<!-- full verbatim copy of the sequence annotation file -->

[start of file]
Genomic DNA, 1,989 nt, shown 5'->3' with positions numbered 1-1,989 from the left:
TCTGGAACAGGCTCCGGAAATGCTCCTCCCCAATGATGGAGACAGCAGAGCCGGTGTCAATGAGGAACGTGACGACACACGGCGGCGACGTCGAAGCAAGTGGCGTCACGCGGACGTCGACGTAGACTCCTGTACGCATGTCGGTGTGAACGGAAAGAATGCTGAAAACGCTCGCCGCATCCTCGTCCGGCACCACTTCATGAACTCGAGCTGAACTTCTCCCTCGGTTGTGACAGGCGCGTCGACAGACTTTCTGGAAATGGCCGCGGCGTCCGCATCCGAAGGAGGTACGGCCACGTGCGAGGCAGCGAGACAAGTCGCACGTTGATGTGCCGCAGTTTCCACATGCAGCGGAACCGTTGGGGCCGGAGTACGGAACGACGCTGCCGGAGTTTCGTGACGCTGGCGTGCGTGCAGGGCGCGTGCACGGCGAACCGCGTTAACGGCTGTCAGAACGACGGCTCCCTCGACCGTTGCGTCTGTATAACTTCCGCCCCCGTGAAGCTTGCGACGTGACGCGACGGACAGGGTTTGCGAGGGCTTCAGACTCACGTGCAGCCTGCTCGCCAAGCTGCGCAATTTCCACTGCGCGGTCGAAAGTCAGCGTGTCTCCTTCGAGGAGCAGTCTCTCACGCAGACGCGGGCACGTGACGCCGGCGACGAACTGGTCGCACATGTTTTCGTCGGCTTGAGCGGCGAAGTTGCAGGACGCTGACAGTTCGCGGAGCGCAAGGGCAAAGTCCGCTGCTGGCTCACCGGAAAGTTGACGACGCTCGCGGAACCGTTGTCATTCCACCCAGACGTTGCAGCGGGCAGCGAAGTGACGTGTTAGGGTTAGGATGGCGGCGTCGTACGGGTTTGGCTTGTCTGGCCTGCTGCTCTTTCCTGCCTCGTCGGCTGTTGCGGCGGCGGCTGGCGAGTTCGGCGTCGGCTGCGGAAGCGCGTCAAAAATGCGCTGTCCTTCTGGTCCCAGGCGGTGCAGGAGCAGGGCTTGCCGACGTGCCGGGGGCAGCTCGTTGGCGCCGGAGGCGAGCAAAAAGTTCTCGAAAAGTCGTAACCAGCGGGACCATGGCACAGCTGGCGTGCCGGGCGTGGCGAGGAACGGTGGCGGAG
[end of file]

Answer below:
Genomic DNA, 1,989 nt, shown 5'->3' with positions numbered 1-1,989 from the left:
TCTGGAACAGGCTCCGGAAATGCTCCTCCCCAATGATGGAGACAGCAGAGCCGGTGTCAATGAGGAACGTGACGACACACGGCGGCGACGTCGAAGCAAGTGGCGTCACGCGGACGTCGACGTAGACTCCTGTACGCATGTCGGTGTGAACGGAAAGAATGCTGAAAACGCTCGCCGCATCCTCGTCCGGCACCACTTCATGAACTCGAGCTGAACTTCTCCCTCGGTTGTGACAGGCGCGTCGACAGACTTTCTGGAAATGGCCGCGGCGTCCGCATCCGAAGGAGGTACGGCCACGTGCGAGGCAGCGAGACAAGTCGCACGTTGATGTGCCGCAGTTTCCACATGCAGCGGAACCGTTGGGGCCGGAGTACGGAACGACGCTGCCGGAGTTTCGTGACGCTGGCGTGCGTGCAGGGCGCGTGCACGGCGAACCGCGTTAACGGCTGTCAGAACGACGGCTCCCTCGACCGTTGCGTCTGTATAACTTCCGCCCCCGTGAAGCTTGCGACGTGACGCGACGGACAGGGTTTGCGAGGGCTTCAGACTCACGTGCAGCCTGCTCGCCAAGCTGCGCAATTTCCACTGCGCGGTCGAAAGTCAGCGTGTCTCCTTCGAGGAGCAGTCTCTCACGCAGACGCGGGCACGTGACGCCGGCGACGAACTGGTCGCACATGTTTTCGTCGGCTTGAGCGGCGAAGTTGCAGGACGCTGACAGTTCGCGGAGCGCAAGGGCAAAGTCCGCTGCTGGCTCACCGGAAAGTTGACGACGCTCGCGGAACCGTTGTCATTCCACCCAGACGTTGCAGCGGGCAGCGAAGTGACGTGTTAGGGTTAGGATGGCGGCGTCGTACGGGTTTGGCTTGTCTGGCCTGCTGCTCTTTCCTGCCTCGTCGGCTGTTGCGGCGGCGGCTGGCGAGTTCGGCGTCGGCTGCGGAAGCGCGTCAAAAATGCGCTGTCCTTCTGGTCCCAGGCGGTGCAGGAGCAGGGCTTGCCGACGTGCCGGGGGCAGCTCGTTGGCGCCGGAGGCGAGCAAAAAGTTCTCGAAAAGTCGTAACCAGCGGGACCATGGCACAGCTGGCGTGCCGGGCGTGGCGAGGAACGGTGGCGGAG